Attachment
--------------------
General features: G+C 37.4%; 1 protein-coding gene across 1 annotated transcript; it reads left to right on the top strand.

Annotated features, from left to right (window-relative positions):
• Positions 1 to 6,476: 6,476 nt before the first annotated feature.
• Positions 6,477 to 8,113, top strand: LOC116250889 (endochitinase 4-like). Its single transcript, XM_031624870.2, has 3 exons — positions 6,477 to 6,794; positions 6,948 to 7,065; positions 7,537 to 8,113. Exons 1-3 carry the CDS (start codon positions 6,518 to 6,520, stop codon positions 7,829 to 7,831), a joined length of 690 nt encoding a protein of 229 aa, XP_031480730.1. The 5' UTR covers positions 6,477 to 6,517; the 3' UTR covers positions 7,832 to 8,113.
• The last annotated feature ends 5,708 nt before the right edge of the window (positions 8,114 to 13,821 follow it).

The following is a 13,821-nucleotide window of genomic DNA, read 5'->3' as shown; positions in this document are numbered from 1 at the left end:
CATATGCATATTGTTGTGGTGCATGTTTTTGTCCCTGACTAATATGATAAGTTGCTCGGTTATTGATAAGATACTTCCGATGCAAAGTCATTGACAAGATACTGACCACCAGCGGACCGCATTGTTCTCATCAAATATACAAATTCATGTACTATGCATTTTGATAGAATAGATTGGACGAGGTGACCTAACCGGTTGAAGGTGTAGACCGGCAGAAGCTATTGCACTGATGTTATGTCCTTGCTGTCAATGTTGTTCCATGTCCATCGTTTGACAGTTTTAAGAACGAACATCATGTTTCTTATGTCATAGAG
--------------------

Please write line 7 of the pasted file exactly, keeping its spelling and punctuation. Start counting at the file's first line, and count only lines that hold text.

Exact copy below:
CATATGCATATTGTTGTGGTGCATGTTTTTGTCCCTGACTAATATGATAAGTTGCTCGGTTATTGATAAGATACTTCCGATGCAAAGTCATTGACAAGATACTGACCACCAGCGGACCGCATTGTTCTCATCAAATATACAAATTCATGTACTATGCATTTTGATAGAATAGATTGGACGAGGTGACCTAACCGGTTGAAGGTGTAGACCGGCAGAAGCTATTGCACTGATGTTATGTCCTTGCTGTCAATGTTGTTCCATGTCCATCGTTTGACAGTTTTAAGAACGAACATCATGTTTCTTATGTCATAGAG